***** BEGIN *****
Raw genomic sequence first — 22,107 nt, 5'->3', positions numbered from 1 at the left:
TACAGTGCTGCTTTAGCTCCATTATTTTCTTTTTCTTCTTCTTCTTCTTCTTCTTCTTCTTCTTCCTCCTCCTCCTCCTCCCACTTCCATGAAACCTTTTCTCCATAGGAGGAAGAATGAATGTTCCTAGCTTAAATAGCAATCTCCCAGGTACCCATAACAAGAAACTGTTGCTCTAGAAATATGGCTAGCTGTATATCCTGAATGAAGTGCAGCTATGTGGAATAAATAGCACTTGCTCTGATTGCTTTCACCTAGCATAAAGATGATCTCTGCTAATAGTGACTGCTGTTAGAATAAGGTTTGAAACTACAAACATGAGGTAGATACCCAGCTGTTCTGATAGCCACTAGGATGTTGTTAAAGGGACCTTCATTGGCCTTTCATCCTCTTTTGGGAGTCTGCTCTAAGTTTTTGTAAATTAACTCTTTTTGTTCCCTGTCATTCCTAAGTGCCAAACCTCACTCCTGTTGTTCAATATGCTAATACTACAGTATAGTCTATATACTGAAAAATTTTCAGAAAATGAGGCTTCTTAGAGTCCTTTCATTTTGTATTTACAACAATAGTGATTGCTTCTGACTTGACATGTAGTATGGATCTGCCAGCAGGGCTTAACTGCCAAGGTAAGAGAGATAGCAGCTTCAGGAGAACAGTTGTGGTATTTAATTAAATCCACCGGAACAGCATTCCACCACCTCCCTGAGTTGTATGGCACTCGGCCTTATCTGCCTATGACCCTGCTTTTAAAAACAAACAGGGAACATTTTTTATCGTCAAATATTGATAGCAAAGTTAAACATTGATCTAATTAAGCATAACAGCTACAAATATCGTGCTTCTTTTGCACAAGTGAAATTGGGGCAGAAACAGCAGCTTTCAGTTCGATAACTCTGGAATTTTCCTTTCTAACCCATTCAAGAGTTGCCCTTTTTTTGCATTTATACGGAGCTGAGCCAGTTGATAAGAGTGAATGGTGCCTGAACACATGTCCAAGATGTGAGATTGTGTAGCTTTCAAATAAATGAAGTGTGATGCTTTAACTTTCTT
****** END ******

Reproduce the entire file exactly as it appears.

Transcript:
Raw genomic sequence first — 22,107 nt, 5'->3', positions numbered from 1 at the left:
TACAGTGCTGCTTTAGCTCCATTATTTTCTTTTTCTTCTTCTTCTTCTTCTTCTTCTTCTTCTTCCTCCTCCTCCTCCTCCCACTTCCATGAAACCTTTTCTCCATAGGAGGAAGAATGAATGTTCCTAGCTTAAATAGCAATCTCCCAGGTACCCATAACAAGAAACTGTTGCTCTAGAAATATGGCTAGCTGTATATCCTGAATGAAGTGCAGCTATGTGGAATAAATAGCACTTGCTCTGATTGCTTTCACCTAGCATAAAGATGATCTCTGCTAATAGTGACTGCTGTTAGAATAAGGTTTGAAACTACAAACATGAGGTAGATACCCAGCTGTTCTGATAGCCACTAGGATGTTGTTAAAGGGACCTTCATTGGCCTTTCATCCTCTTTTGGGAGTCTGCTCTAAGTTTTTGTAAATTAACTCTTTTTGTTCCCTGTCATTCCTAAGTGCCAAACCTCACTCCTGTTGTTCAATATGCTAATACTACAGTATAGTCTATATACTGAAAAATTTTCAGAAAATGAGGCTTCTTAGAGTCCTTTCATTTTGTATTTACAACAATAGTGATTGCTTCTGACTTGACATGTAGTATGGATCTGCCAGCAGGGCTTAACTGCCAAGGTAAGAGAGATAGCAGCTTCAGGAGAACAGTTGTGGTATTTAATTAAATCCACCGGAACAGCATTCCACCACCTCCCTGAGTTGTATGGCACTCGGCCTTATCTGCCTATGACCCTGCTTTTAAAAACAAACAGGGAACATTTTTTATCGTCAAATATTGATAGCAAAGTTAAACATTGATCTAATTAAGCATAACAGCTACAAATATCGTGCTTCTTTTGCACAAGTGAAATTGGGGCAGAAACAGCAGCTTTCAGTTCGATAACTCTGGAATTTTCCTTTCTAACCCATTCAAGAGTTGCCCTTTTTTTGCATTTATACGGAGCTGAGCCAGTTGATAAGAGTGAATGGTGCCTGAACACATGTCCAAGATGTGAGATTGTGTAGCTTTCAAATAAATGAAGTGTGATGCTTTAACTTTCTT